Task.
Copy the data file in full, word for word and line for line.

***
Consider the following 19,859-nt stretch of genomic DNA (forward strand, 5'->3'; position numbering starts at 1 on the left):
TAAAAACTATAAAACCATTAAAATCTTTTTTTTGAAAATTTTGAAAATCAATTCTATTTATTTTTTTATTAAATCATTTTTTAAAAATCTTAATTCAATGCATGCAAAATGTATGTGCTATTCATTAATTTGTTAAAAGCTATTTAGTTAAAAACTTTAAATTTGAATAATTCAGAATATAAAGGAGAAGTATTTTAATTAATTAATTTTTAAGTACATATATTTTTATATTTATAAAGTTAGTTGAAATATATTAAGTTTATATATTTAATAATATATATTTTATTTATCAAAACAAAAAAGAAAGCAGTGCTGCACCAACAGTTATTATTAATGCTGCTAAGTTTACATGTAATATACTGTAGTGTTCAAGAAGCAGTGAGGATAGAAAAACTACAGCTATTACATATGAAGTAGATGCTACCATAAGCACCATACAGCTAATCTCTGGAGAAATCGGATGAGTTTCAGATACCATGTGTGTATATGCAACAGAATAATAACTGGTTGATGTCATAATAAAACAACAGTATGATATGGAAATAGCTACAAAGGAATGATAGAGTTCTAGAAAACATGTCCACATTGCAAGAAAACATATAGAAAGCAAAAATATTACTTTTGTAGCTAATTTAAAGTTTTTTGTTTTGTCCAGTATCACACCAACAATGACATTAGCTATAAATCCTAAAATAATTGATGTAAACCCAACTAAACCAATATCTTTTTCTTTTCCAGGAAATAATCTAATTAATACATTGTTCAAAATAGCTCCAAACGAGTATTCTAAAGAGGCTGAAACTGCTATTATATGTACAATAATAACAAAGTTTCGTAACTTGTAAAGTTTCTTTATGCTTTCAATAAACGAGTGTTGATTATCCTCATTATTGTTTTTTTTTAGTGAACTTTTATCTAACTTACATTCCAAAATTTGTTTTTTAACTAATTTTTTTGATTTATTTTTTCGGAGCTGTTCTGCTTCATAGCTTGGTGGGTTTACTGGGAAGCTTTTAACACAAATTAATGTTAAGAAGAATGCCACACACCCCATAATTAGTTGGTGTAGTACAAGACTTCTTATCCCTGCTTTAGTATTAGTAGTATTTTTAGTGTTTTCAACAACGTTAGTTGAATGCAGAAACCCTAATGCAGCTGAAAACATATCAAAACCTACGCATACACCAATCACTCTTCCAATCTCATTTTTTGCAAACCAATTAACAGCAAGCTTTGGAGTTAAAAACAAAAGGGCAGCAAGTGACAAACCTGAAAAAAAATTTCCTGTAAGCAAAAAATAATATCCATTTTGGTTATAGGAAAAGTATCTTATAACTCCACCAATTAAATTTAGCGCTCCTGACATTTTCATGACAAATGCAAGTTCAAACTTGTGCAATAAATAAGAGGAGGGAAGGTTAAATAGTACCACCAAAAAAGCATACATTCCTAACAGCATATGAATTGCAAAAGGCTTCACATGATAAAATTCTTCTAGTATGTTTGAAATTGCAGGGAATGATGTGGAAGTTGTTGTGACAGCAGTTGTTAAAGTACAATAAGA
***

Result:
Consider the following 19,859-nt stretch of genomic DNA (forward strand, 5'->3'; position numbering starts at 1 on the left):
TAAAAACTATAAAACCATTAAAATCTTTTTTTTGAAAATTTTGAAAATCAATTCTATTTATTTTTTTATTAAATCATTTTTTAAAAATCTTAATTCAATGCATGCAAAATGTATGTGCTATTCATTAATTTGTTAAAAGCTATTTAGTTAAAAACTTTAAATTTGAATAATTCAGAATATAAAGGAGAAGTATTTTAATTAATTAATTTTTAAGTACATATATTTTTATATTTATAAAGTTAGTTGAAATATATTAAGTTTATATATTTAATAATATATATTTTATTTATCAAAACAAAAAAGAAAGCAGTGCTGCACCAACAGTTATTATTAATGCTGCTAAGTTTACATGTAATATACTGTAGTGTTCAAGAAGCAGTGAGGATAGAAAAACTACAGCTATTACATATGAAGTAGATGCTACCATAAGCACCATACAGCTAATCTCTGGAGAAATCGGATGAGTTTCAGATACCATGTGTGTATATGCAACAGAATAATAACTGGTTGATGTCATAATAAAACAACAGTATGATATGGAAATAGCTACAAAGGAATGATAGAGTTCTAGAAAACATGTCCACATTGCAAGAAAACATATAGAAAGCAAAAATATTACTTTTGTAGCTAATTTAAAGTTTTTTGTTTTGTCCAGTATCACACCAACAATGACATTAGCTATAAATCCTAAAATAATTGATGTAAACCCAACTAAACCAATATCTTTTTCTTTTCCAGGAAATAATCTAATTAATACATTGTTCAAAATAGCTCCAAACGAGTATTCTAAAGAGGCTGAAACTGCTATTATATGTACAATAATAACAAAGTTTCGTAACTTGTAAAGTTTCTTTATGCTTTCAATAAACGAGTGTTGATTATCCTCATTATTGTTTTTTTTTAGTGAACTTTTATCTAACTTACATTCCAAAATTTGTTTTTTAACTAATTTTTTTGATTTATTTTTTCGGAGCTGTTCTGCTTCATAGCTTGGTGGGTTTACTGGGAAGCTTTTAACACAAATTAATGTTAAGAAGAATGCCACACACCCCATAATTAGTTGGTGTAGTACAAGACTTCTTATCCCTGCTTTAGTATTAGTAGTATTTTTAGTGTTTTCAACAACGTTAGTTGAATGCAGAAACCCTAATGCAGCTGAAAACATATCAAAACCTACGCATACACCAATCACTCTTCCAATCTCATTTTTTGCAAACCAATTAACAGCAAGCTTTGGAGTTAAAAACAAAAGGGCAGCAAGTGACAAACCTGAAAAAAAATTTCCTGTAAGCAAAAAATAATATCCATTTTGGTTATAGGAAAAGTATCTTATAACTCCACCAATTAAATTTAGCGCTCCTGACATTTTCATGACAAATGCAAGTTCAAACTTGTGCAATAAATAAGAGGAGGGAAGGTTAAATAGTACCACCAAAAAAGCATACATTCCTAACAGCATATGAATTGCAAAAGGCTTCACATGATAAAATTCTTCTAGTATGTTTGAAATTGCAGGGAATGATGTGGAAGTTGTTGTGACAGCAGTTGTTAAAGTACAATAAGA